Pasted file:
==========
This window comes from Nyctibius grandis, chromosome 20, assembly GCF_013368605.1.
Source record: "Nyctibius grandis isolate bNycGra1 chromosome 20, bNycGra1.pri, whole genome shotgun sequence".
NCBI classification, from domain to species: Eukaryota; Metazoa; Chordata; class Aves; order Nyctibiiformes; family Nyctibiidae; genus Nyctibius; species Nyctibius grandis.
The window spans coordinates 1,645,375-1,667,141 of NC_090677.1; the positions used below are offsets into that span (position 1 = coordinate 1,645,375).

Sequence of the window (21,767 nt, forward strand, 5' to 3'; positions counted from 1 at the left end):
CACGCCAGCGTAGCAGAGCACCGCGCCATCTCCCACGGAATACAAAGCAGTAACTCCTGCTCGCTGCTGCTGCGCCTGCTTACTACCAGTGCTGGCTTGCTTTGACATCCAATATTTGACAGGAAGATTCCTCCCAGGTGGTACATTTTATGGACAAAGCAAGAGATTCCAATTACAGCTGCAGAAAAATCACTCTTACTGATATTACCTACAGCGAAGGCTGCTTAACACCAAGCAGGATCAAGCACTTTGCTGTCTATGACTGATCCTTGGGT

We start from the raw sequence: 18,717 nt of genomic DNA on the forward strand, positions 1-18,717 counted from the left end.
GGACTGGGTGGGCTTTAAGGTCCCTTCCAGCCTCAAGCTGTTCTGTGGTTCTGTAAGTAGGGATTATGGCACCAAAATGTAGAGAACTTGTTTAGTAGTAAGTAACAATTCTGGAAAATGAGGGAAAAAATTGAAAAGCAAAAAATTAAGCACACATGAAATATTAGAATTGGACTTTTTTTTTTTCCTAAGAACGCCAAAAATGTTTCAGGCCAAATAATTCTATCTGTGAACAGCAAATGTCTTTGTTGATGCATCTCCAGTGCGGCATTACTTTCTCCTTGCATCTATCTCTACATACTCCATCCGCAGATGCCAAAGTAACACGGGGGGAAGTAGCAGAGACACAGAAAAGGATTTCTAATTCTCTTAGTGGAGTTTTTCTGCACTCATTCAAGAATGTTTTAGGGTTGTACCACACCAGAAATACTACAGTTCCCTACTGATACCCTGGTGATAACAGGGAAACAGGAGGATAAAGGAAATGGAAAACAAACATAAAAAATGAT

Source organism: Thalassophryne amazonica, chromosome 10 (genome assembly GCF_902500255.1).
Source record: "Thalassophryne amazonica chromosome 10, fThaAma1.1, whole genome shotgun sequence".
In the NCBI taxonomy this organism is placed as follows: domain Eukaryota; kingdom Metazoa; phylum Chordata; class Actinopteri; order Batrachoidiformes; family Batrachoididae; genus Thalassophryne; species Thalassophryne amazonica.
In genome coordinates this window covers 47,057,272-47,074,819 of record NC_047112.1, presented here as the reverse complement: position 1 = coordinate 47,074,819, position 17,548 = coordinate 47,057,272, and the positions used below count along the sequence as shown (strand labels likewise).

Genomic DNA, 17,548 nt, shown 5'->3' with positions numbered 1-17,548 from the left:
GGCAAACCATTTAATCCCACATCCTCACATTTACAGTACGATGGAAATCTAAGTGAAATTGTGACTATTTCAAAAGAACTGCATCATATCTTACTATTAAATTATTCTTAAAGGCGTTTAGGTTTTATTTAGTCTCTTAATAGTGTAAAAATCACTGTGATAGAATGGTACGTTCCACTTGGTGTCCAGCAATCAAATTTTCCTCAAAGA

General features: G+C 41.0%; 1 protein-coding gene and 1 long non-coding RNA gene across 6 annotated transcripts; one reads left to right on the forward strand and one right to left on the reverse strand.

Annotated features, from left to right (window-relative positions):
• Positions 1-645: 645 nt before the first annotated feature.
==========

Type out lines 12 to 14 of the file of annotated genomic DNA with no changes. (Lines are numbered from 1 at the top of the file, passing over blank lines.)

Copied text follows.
In genome coordinates this window covers 47,057,272-47,074,819 of record NC_047112.1, presented here as the reverse complement: position 1 = coordinate 47,074,819, position 17,548 = coordinate 47,057,272, and the positions used below count along the sequence as shown (strand labels likewise).

Genomic DNA, 17,548 nt, shown 5'->3' with positions numbered 1-17,548 from the left:
GGCAAACCATTTAATCCCACATCCTCACATTTACAGTACGATGGAAATCTAAGTGAAATTGTGACTATTTCAAAAGAACTGCATCATATCTTACTATTAAATTATTCTTAAAGGCGTTTAGGTTTTATTTAGTCTCTTAATAGTGTAAAAATCACTGTGATAGAATGGTACGTTCCACTTGGTGTCCAGCAATCAAATTTTCCTCAAAGA